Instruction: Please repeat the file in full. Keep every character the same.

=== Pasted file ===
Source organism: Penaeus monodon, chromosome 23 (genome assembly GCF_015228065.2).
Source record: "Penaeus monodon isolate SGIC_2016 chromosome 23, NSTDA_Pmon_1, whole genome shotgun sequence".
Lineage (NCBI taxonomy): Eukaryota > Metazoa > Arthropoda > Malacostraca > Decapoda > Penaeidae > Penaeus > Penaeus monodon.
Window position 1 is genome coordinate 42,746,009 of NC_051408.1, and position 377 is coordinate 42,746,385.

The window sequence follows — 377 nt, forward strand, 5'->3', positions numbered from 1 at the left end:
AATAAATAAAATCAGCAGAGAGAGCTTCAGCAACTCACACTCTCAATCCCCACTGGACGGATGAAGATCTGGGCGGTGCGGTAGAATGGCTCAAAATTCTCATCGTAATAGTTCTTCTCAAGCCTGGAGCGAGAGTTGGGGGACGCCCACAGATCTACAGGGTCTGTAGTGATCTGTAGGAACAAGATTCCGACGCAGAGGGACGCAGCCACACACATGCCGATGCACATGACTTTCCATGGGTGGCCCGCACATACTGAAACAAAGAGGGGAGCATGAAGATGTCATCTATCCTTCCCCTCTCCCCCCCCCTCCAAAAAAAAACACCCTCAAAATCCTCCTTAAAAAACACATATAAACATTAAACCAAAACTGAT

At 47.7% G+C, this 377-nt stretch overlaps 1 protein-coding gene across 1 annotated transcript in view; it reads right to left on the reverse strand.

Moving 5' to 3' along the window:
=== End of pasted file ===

Source organism: Penaeus monodon, chromosome 23 (genome assembly GCF_015228065.2).
Source record: "Penaeus monodon isolate SGIC_2016 chromosome 23, NSTDA_Pmon_1, whole genome shotgun sequence".
Lineage (NCBI taxonomy): Eukaryota > Metazoa > Arthropoda > Malacostraca > Decapoda > Penaeidae > Penaeus > Penaeus monodon.
Window position 1 is genome coordinate 42,746,009 of NC_051408.1, and position 377 is coordinate 42,746,385.

The window sequence follows — 377 nt, forward strand, 5'->3', positions numbered from 1 at the left end:
AATAAATAAAATCAGCAGAGAGAGCTTCAGCAACTCACACTCTCAATCCCCACTGGACGGATGAAGATCTGGGCGGTGCGGTAGAATGGCTCAAAATTCTCATCGTAATAGTTCTTCTCAAGCCTGGAGCGAGAGTTGGGGGACGCCCACAGATCTACAGGGTCTGTAGTGATCTGTAGGAACAAGATTCCGACGCAGAGGGACGCAGCCACACACATGCCGATGCACATGACTTTCCATGGGTGGCCCGCACATACTGAAACAAAGAGGGGAGCATGAAGATGTCATCTATCCTTCCCCTCTCCCCCCCCCTCCAAAAAAAAACACCCTCAAAATCCTCCTTAAAAAACACATATAAACATTAAACCAAAACTGAT

At 47.7% G+C, this 377-nt stretch overlaps 1 protein-coding gene across 1 annotated transcript in view; it reads right to left on the reverse strand.

Moving 5' to 3' along the window: